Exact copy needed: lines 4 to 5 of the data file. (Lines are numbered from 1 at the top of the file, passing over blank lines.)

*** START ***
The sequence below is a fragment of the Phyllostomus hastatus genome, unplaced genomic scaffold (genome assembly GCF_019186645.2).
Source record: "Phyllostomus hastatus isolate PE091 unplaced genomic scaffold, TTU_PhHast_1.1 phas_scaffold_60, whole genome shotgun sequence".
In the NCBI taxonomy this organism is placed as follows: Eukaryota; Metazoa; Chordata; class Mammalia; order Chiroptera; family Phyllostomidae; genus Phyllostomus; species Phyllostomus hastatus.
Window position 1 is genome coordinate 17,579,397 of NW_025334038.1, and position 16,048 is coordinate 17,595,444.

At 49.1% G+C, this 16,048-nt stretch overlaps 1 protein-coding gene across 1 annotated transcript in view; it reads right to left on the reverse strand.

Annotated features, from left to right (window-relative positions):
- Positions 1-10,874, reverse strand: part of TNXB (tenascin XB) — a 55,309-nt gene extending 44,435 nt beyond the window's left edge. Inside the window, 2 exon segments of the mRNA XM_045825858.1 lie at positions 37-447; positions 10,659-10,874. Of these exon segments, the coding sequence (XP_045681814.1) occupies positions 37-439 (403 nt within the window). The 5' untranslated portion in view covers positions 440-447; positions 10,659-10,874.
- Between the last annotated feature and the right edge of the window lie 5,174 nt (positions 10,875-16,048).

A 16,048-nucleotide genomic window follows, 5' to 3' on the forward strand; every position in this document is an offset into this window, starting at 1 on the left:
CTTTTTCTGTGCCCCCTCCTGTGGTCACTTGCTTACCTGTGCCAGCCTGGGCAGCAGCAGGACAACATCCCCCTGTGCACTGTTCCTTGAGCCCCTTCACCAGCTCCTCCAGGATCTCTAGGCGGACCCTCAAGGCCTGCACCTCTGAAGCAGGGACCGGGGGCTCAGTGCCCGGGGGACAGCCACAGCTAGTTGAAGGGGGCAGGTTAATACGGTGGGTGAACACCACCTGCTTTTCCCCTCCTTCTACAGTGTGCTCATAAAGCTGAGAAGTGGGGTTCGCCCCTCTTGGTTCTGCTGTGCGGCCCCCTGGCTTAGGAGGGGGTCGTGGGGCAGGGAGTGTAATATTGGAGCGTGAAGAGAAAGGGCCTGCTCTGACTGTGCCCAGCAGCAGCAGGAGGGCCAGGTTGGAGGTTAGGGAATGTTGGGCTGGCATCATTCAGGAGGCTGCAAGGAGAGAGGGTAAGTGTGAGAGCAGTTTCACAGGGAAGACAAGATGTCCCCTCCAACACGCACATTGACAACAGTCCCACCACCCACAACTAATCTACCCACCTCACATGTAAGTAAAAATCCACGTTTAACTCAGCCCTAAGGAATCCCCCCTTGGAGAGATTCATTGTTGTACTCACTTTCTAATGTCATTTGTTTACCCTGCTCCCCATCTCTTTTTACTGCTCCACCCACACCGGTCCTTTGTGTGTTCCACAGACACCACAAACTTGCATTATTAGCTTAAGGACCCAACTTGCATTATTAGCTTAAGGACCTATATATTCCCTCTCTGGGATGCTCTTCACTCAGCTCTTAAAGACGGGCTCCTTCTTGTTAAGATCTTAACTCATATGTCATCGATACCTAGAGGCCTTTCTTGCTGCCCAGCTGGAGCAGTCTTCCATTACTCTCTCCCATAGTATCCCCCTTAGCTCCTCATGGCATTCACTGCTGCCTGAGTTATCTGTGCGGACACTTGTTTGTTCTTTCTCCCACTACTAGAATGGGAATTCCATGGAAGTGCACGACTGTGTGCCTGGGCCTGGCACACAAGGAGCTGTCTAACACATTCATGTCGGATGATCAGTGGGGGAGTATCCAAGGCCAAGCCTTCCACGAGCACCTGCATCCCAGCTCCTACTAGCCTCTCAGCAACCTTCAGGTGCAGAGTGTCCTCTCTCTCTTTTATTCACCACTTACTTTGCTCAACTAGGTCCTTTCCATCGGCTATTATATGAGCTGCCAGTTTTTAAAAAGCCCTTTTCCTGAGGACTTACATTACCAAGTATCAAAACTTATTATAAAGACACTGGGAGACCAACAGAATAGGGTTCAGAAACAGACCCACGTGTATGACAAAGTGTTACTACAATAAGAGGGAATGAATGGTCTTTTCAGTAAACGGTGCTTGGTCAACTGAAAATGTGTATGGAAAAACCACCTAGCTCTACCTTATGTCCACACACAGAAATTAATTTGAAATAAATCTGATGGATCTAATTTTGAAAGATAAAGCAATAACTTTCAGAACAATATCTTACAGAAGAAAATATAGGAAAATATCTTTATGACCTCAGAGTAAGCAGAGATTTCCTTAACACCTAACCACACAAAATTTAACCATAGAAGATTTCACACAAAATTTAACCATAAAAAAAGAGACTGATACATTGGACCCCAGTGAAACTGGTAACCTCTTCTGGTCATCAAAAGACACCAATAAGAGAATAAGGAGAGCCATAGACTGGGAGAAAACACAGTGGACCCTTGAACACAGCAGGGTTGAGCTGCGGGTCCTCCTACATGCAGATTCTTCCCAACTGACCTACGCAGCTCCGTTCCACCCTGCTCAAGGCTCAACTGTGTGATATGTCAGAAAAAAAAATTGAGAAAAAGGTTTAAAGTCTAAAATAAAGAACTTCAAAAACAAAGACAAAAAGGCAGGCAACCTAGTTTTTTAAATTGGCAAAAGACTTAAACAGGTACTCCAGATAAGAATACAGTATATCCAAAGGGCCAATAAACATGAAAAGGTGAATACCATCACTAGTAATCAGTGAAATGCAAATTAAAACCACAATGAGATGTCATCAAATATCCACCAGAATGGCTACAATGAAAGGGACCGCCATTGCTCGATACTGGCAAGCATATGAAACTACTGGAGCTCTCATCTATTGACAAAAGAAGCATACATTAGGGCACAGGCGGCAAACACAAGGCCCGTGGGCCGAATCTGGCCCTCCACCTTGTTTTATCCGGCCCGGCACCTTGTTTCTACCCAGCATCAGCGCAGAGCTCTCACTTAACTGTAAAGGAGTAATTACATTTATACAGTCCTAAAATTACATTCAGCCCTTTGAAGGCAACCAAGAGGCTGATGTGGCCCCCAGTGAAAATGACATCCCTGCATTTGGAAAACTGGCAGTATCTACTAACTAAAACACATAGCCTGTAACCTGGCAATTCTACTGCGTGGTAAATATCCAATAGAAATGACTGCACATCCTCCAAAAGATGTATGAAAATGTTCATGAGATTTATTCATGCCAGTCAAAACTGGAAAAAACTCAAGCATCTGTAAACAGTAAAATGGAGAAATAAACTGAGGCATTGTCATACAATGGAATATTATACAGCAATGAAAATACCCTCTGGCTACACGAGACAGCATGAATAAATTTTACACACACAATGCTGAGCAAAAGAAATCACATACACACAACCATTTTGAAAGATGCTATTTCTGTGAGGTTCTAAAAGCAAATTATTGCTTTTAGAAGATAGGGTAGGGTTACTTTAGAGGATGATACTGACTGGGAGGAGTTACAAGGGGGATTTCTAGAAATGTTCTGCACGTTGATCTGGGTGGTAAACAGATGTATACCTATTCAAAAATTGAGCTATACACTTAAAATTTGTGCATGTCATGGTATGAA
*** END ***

Window position 1 is genome coordinate 17,579,397 of NW_025334038.1, and position 16,048 is coordinate 17,595,444.

At 49.1% G+C, this 16,048-nt stretch overlaps 1 protein-coding gene across 1 annotated transcript in view; it reads right to left on the reverse strand.